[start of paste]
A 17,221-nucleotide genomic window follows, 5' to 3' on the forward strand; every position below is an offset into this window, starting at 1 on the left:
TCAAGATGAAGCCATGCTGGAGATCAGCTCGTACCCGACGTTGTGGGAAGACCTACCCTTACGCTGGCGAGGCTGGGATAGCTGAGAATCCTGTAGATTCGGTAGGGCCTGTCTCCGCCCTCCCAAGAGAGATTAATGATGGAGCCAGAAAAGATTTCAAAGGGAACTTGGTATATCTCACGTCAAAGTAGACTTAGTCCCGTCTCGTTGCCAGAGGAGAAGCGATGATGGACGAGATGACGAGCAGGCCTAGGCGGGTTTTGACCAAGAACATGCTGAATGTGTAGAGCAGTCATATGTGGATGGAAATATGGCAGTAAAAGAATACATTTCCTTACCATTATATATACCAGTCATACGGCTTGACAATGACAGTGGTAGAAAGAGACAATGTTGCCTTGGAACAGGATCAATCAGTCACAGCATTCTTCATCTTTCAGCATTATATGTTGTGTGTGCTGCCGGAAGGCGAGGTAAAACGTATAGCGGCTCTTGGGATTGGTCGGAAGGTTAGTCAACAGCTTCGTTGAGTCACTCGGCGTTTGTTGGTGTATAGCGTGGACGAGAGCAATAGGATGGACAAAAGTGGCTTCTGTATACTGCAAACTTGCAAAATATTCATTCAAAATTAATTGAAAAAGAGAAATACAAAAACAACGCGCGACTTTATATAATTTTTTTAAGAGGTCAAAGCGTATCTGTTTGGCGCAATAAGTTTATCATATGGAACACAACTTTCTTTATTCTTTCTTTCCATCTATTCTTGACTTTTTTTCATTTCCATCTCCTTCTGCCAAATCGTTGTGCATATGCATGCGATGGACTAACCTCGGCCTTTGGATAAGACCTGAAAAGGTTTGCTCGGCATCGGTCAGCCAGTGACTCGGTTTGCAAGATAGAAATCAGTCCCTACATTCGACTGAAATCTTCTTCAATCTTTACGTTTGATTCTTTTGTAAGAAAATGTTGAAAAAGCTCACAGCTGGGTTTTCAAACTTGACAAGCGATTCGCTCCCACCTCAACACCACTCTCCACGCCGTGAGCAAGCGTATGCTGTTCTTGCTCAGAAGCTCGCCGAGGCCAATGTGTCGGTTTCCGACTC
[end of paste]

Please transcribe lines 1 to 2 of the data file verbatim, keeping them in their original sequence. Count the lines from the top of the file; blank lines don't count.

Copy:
A 17,221-nucleotide genomic window follows, 5' to 3' on the forward strand; every position below is an offset into this window, starting at 1 on the left:
TCAAGATGAAGCCATGCTGGAGATCAGCTCGTACCCGACGTTGTGGGAAGACCTACCCTTACGCTGGCGAGGCTGGGATAGCTGAGAATCCTGTAGATTCGGTAGGGCCTGTCTCCGCCCTCCCAAGAGAGATTAATGATGGAGCCAGAAAAGATTTCAAAGGGAACTTGGTATATCTCACGTCAAAGTAGACTTAGTCCCGTCTCGTTGCCAGAGGAGAAGCGATGATGGACGAGATGACGAGCAGGCCTAGGCGGGTTTTGACCAAGAACATGCTGAATGTGTAGAGCAGTCATATGTGGATGGAAATATGGCAGTAAAAGAATACATTTCCTTACCATTATATATACCAGTCATACGGCTTGACAATGACAGTGGTAGAAAGAGACAATGTTGCCTTGGAACAGGATCAATCAGTCACAGCATTCTTCATCTTTCAGCATTATATGTTGTGTGTGCTGCCGGAAGGCGAGGTAAAACGTATAGCGGCTCTTGGGATTGGTCGGAAGGTTAGTCAACAGCTTCGTTGAGTCACTCGGCGTTTGTTGGTGTATAGCGTGGACGAGAGCAATAGGATGGACAAAAGTGGCTTCTGTATACTGCAAACTTGCAAAATATTCATTCAAAATTAATTGAAAAAGAGAAATACAAAAACAACGCGCGACTTTATATAATTTTTTTAAGAGGTCAAAGCGTATCTGTTTGGCGCAATAAGTTTATCATATGGAACACAACTTTCTTTATTCTTTCTTTCCATCTATTCTTGACTTTTTTTCATTTCCATCTCCTTCTGCCAAATCGTTGTGCATATGCATGCGATGGACTAACCTCGGCCTTTGGATAAGACCTGAAAAGGTTTGCTCGGCATCGGTCAGCCAGTGACTCGGTTTGCAAGATAGAAATCAGTCCCTACATTCGACTGAAATCTTCTTCAATCTTTACGTTTGATTCTTTTGTAAGAAAATGTTGAAAAAGCTCACAGCTGGGTTTTCAAACTTGACAAGCGATTCGCTCCCACCTCAACACCACTCTCCACGCCGTGAGCAAGCGTATGCTGTTCTTGCTCAGAAGCTCGCCGAGGCCAATGTGTCGGTTTCCGACTC